JOHANNESBURG, 3 February (IRIN)
- A small magistrate's court in the northeastern Zambian border town of
Nchelenge would seem be an unlikely window into the tangled web of political
alliances spawned by the Great Lakes conflict, but it is there that a case
is being heard that could shed light on alleged military links between
Burundi rebels and regional governments.
The case involves a Zambian army major, a police officer, and six others charged with the illegal importation of weapons and ammunition. They were arrested in Nchelenge last year, on the border with the Democratic Republic of Congo (DRC), when a truck loaded with military equipment believed to be destined for Burundi rebels through the Tanzanian port of Kigoma was impounded. The consignment included rocket launchers, shells, grenades, G-3 rifles and ammunition.
The case, adjourned until next week, does not appear to be an isolated incident. On Monday, the private Burundi news agency Net Press reported that two boats loaded with "heavy and light" weapons and ammunition left an unnamed Zambian port on Lake Tanganyika also destined for Burundi's Conseil national pour la defense de la democratie (CNDD) rebels via Tanzania. Net Press alleged that the equipment had been supplied by Zimbabwe, which is fighting alongside Burundi and Rwandan Hutu dissidents in the DRC.
Burundi accuses Zimbabwe
The news agency also reported accusations made recently by Burundi's energy minister Bernard Barandereka that Harare was training CNDD rebels and Rwandan Interahamwe militia - responsible for the 1994 genocide - on farms in the Bulawayo area of southern Zimbabwe. News reports last year claimed that at least 300 rebels had been flown out of DRC to an airbase at Gweru and then taken to Bulawayo. Sources in Harare told IRIN that last week, Burundi officials in New York for the United Nations Security Council meeting on the DRC had intended to meet their Zimbabwean counterparts over the reports.
Richard Cornwell, an analyst at the Pretoria-based Institute of Security Studies, said the allegations of Zimbabwean support for the Burundi rebels is "something we've been worried about for a long time". He told IRIN that Harare appears to have made the "dangerous" decision to back opposition forces in Burundi and Rwanda in retaliation for Bujumbura and Kigali's involvement in the DRC conflict against the Kinshasa government which Harare supports.
Zimbabwe armed forces spokesman Colonel Chancellor Diye described the allegations as "completely false". He told IRIN this week: "Zimbabwe has never supported the Burundi rebels. Our foreign policy is very clearly based on non-interference. We can't be seen to be violating our own policy. We don't have any Burundians being trained here or any other foreigners."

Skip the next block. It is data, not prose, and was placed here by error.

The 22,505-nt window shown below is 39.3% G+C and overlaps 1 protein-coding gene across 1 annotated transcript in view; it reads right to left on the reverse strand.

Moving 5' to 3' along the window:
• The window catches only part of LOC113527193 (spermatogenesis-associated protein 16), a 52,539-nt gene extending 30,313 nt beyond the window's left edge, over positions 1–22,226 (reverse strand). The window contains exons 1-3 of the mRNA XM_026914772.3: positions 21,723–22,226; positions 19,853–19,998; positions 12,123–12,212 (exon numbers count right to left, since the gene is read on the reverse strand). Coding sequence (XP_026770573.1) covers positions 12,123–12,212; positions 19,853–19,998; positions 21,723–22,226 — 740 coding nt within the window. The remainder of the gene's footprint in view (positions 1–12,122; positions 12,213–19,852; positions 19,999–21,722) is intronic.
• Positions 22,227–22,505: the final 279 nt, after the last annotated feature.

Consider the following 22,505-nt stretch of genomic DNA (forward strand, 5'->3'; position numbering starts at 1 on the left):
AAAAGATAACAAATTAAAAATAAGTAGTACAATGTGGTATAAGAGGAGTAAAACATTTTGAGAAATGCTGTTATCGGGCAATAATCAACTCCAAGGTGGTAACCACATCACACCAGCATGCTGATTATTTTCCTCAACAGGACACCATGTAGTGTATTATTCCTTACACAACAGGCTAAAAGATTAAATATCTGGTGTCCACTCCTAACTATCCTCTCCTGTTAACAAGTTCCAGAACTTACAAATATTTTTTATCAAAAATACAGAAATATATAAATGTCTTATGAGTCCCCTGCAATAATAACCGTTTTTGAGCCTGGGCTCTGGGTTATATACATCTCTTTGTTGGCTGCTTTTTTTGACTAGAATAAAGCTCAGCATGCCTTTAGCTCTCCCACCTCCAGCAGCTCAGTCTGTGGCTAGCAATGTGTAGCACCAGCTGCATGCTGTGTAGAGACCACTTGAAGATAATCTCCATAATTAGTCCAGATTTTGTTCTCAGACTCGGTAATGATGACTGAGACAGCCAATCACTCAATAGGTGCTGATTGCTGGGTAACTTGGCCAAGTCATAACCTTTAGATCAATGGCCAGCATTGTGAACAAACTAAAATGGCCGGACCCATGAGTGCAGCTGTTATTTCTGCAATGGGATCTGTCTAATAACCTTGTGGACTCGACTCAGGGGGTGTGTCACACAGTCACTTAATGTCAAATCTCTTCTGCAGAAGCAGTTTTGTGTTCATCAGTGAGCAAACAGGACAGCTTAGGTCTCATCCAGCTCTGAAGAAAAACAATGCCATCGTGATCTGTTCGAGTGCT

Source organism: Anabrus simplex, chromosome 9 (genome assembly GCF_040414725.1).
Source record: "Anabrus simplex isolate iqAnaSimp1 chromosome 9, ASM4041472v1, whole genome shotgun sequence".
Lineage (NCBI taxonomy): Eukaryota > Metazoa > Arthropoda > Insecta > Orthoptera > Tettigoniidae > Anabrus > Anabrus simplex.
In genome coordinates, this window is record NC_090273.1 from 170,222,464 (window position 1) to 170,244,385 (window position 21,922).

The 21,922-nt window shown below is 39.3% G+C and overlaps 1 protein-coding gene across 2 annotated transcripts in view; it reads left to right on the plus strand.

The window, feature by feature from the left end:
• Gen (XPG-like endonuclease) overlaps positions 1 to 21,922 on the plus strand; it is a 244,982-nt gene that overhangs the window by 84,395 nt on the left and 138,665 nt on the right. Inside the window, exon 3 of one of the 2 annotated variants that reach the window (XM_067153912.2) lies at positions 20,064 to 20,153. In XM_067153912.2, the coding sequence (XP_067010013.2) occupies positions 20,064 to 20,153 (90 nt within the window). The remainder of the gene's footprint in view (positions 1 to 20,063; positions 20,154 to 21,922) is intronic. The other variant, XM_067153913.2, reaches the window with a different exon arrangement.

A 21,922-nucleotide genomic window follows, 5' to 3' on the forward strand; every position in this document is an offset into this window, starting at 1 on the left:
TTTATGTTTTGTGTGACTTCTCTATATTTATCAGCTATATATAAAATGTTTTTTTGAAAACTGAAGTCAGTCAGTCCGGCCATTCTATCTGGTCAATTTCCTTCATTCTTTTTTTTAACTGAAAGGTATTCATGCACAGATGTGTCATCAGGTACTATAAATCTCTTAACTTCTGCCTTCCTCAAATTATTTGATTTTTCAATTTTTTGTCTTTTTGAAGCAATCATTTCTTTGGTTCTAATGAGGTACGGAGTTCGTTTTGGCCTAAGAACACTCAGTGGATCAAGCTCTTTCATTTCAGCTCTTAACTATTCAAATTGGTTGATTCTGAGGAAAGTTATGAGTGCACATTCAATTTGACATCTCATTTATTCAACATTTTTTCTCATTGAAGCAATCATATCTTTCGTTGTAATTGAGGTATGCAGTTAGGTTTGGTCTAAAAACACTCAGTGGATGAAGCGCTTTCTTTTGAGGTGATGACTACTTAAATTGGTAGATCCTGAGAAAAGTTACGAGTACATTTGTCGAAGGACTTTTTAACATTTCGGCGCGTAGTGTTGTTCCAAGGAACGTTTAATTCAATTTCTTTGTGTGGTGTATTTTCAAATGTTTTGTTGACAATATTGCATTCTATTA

Jerome Ndiho, the Brussels-based spokesman of CNDD-FDD, the main Burundi rebel group battling the Tutsi-led government, also denied a link to Zimbabwe. He acknowledged that while it would appear "logical" for Zimbabwe to assist, "in reality we have had no help" and CNDD-FDD's military equipment comes from "ambushes" inside Burundi. He also denied that arms were reaching the rebels through refugee camps in Tanzania.
However, according to press reports in Zimbabwe, Harare has decided to back the CNDD faction of Leonard Nyangoma, whose party is included in the Arusha peace process, and was thought not to have significant fighting forces. The 'Zimbabwe Independent' claimed that a military cooperation agreement was signed in June last year between the government and CNDD involving training, equipment, finance and diplomatic assistance. Arms and ammunition would be supplied from stockpiles held by the Zimbabwe Defence Industries.
The newspaper alleged that Zimbabwe had set up a technical team headed by General Amoth Chimombe based in the DRC to map out a framework for cooperation. The weekly also reported the arrival of a four-man delegation to Harare in November led by Nyangoma as a follow-up to the agreement, but said there were disagreements within government over support to the rebels.
Implications for peace process
Jan Van Eck, a consultant to the Cape Town-based Centre for Conflict Resolution, said the allegations of a Zimbabwe link to the CNDD with arms transiting through Zambia were "credible". He added that the DRC conflict is "a regional war in which the rebels are all being used as allies" and that Zambia, even as an unwitting participant, was a natural conduit.
"The worrying part is if Zimbabwe is doing this, CNDD is a party included in the Arusha peace process. They are arming a group that is supposed to be negotiating peace," he told IRIN. "More worrying is that these arms will find their way to the Burundi refugee camps in Tanzania."
Van Eck, an Arusha facilitator, said the Burundi rebels are known to recruit from among the refugees in Tanzania. The camps, situated close to the border, are also believed to be staging posts for ex-Rwandan army and Interahamwe militia attacks into Rwanda.
"This is a red alert situation. We have to draw attention to the potential of a border incident between Burundi and Tanzania and possibly Rwanda," he warned.
[This item is delivered in the English service of the UN's IRIN humanitarian information unit, but may not necessarily reflect the views of the United Nations. For further information, free subscriptions, or to change your keywords, contact e-mail: firstname.lastname@example.org or Web: http://www.reliefweb.int/IRIN . If you re-print, copy, archive or re-post this item, please retain this credit and disclaimer.]
Copyright (c) UN Office for the Coordination of Humanitarian Affairs 2000